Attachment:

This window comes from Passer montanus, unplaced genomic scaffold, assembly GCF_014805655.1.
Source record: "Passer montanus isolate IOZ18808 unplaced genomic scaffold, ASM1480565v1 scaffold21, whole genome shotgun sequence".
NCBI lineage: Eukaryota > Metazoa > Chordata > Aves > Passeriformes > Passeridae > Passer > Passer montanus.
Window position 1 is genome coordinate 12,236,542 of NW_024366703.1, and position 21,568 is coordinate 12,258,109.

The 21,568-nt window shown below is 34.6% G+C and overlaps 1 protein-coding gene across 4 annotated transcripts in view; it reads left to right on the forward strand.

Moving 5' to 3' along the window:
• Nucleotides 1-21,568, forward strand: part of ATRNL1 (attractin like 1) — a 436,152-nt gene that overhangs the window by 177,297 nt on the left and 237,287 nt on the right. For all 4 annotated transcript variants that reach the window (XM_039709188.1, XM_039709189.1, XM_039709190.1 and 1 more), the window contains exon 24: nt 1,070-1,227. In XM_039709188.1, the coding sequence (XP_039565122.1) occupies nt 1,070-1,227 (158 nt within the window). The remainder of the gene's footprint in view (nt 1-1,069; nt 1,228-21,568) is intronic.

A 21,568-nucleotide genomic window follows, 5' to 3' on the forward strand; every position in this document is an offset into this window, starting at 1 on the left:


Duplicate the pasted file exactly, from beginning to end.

This window comes from Passer montanus, unplaced genomic scaffold, assembly GCF_014805655.1.
Source record: "Passer montanus isolate IOZ18808 unplaced genomic scaffold, ASM1480565v1 scaffold21, whole genome shotgun sequence".
NCBI lineage: Eukaryota > Metazoa > Chordata > Aves > Passeriformes > Passeridae > Passer > Passer montanus.
Window position 1 is genome coordinate 12,236,542 of NW_024366703.1, and position 21,568 is coordinate 12,258,109.

The 21,568-nt window shown below is 34.6% G+C and overlaps 1 protein-coding gene across 4 annotated transcripts in view; it reads left to right on the forward strand.

Moving 5' to 3' along the window:
• Nucleotides 1-21,568, forward strand: part of ATRNL1 (attractin like 1) — a 436,152-nt gene that overhangs the window by 177,297 nt on the left and 237,287 nt on the right. For all 4 annotated transcript variants that reach the window (XM_039709188.1, XM_039709189.1, XM_039709190.1 and 1 more), the window contains exon 24: nt 1,070-1,227. In XM_039709188.1, the coding sequence (XP_039565122.1) occupies nt 1,070-1,227 (158 nt within the window). The remainder of the gene's footprint in view (nt 1-1,069; nt 1,228-21,568) is intronic.

A 21,568-nucleotide genomic window follows, 5' to 3' on the forward strand; every position in this document is an offset into this window, starting at 1 on the left: